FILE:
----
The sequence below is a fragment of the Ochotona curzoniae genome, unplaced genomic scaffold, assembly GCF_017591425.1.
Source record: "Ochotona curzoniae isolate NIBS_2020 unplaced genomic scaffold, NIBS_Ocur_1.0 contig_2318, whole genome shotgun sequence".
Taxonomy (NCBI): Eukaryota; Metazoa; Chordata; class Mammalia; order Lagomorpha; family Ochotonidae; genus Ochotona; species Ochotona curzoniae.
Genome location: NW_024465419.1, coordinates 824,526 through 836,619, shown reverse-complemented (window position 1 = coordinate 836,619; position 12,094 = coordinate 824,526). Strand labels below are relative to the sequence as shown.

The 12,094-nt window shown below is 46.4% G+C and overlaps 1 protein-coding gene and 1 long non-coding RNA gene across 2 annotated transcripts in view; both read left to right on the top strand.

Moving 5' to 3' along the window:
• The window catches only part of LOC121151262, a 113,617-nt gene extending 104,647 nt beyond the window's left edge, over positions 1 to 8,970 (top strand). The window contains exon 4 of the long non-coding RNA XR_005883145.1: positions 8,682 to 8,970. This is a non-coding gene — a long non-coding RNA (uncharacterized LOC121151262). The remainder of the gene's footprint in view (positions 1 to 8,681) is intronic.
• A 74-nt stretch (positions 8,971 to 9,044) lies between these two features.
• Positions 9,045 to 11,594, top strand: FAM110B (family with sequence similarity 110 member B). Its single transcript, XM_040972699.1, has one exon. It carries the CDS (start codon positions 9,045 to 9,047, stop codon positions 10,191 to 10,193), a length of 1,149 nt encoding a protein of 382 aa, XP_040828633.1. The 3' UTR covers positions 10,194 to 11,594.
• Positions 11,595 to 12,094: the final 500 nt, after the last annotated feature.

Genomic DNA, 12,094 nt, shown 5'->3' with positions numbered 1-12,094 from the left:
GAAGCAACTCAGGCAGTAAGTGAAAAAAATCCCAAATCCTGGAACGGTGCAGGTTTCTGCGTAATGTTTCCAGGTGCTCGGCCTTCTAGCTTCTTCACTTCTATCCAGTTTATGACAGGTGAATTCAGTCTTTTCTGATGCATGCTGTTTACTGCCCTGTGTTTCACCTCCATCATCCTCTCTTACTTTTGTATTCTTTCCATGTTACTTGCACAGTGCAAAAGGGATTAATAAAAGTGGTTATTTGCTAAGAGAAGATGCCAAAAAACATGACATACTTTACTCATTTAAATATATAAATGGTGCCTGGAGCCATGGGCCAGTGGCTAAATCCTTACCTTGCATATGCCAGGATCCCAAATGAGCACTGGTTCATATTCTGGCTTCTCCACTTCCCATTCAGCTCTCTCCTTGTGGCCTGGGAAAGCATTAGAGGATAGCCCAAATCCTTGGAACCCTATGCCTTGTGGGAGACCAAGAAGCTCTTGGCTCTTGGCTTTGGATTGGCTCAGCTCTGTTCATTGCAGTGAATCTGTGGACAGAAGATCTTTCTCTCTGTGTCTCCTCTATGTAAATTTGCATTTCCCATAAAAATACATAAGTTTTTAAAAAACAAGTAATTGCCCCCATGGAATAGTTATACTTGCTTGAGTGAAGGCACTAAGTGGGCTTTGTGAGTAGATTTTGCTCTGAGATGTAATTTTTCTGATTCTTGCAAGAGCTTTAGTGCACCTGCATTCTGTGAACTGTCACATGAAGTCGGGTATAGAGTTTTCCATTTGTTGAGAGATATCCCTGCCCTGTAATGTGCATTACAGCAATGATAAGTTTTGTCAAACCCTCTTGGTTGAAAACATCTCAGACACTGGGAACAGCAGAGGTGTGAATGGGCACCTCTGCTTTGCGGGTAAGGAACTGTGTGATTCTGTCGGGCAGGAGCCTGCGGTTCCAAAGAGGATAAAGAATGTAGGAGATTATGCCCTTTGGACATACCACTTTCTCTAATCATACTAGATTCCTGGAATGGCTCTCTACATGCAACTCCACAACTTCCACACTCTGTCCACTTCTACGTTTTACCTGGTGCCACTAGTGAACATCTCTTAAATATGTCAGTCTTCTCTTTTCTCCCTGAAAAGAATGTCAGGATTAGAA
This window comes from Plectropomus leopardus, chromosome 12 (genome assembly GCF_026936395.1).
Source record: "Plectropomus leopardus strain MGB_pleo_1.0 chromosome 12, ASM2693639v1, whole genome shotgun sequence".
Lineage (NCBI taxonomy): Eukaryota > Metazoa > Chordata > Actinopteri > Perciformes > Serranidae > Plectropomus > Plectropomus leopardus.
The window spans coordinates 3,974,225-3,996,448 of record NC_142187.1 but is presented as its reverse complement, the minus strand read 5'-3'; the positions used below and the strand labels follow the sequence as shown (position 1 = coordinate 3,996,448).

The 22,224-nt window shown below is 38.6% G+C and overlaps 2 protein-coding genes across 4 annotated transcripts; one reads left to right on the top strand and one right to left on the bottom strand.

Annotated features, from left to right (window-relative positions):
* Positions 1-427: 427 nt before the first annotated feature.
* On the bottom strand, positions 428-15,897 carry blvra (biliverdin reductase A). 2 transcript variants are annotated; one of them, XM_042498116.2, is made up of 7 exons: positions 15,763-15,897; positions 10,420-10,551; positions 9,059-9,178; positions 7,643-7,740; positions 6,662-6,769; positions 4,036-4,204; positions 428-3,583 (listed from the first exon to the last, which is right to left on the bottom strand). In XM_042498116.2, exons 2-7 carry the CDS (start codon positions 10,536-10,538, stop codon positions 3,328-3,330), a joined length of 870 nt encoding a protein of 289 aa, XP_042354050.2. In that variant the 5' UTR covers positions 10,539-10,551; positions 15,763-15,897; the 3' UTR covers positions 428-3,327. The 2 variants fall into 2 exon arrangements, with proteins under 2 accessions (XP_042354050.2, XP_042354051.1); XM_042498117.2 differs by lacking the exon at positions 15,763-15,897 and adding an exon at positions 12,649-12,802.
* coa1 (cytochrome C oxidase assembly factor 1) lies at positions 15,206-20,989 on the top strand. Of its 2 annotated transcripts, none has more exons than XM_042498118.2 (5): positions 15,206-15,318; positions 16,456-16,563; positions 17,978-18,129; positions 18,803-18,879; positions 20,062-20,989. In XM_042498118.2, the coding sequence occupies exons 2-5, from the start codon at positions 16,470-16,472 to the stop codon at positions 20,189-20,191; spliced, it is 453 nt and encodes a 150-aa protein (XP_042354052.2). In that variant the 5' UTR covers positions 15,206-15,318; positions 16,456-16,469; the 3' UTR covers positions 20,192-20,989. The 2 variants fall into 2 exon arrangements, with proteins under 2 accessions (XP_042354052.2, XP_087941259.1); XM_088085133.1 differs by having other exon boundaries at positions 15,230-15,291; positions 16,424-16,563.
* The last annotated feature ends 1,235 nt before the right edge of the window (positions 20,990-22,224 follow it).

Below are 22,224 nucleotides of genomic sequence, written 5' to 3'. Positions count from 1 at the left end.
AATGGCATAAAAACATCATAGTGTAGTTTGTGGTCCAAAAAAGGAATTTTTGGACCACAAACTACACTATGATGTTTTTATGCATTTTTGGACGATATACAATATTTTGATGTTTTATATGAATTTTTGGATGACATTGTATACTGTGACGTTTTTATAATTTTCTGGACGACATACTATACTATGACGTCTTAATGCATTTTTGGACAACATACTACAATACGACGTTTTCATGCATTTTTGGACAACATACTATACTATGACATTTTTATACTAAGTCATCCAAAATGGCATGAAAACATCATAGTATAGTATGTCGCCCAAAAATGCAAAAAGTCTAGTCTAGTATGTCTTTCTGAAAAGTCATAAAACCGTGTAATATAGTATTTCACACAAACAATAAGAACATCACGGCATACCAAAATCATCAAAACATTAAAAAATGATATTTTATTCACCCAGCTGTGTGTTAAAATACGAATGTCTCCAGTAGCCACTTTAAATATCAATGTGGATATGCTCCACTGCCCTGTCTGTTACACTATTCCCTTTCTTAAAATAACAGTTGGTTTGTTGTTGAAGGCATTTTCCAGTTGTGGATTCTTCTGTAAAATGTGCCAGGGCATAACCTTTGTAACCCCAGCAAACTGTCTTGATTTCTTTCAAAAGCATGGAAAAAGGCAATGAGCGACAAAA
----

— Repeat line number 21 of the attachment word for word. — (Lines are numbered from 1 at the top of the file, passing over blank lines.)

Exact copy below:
* coa1 (cytochrome C oxidase assembly factor 1) lies at positions 15,206-20,989 on the top strand. Of its 2 annotated transcripts, none has more exons than XM_042498118.2 (5): positions 15,206-15,318; positions 16,456-16,563; positions 17,978-18,129; positions 18,803-18,879; positions 20,062-20,989. In XM_042498118.2, the coding sequence occupies exons 2-5, from the start codon at positions 16,470-16,472 to the stop codon at positions 20,189-20,191; spliced, it is 453 nt and encodes a 150-aa protein (XP_042354052.2). In that variant the 5' UTR covers positions 15,206-15,318; positions 16,456-16,469; the 3' UTR covers positions 20,192-20,989. The 2 variants fall into 2 exon arrangements, with proteins under 2 accessions (XP_042354052.2, XP_087941259.1); XM_088085133.1 differs by having other exon boundaries at positions 15,230-15,291; positions 16,424-16,563.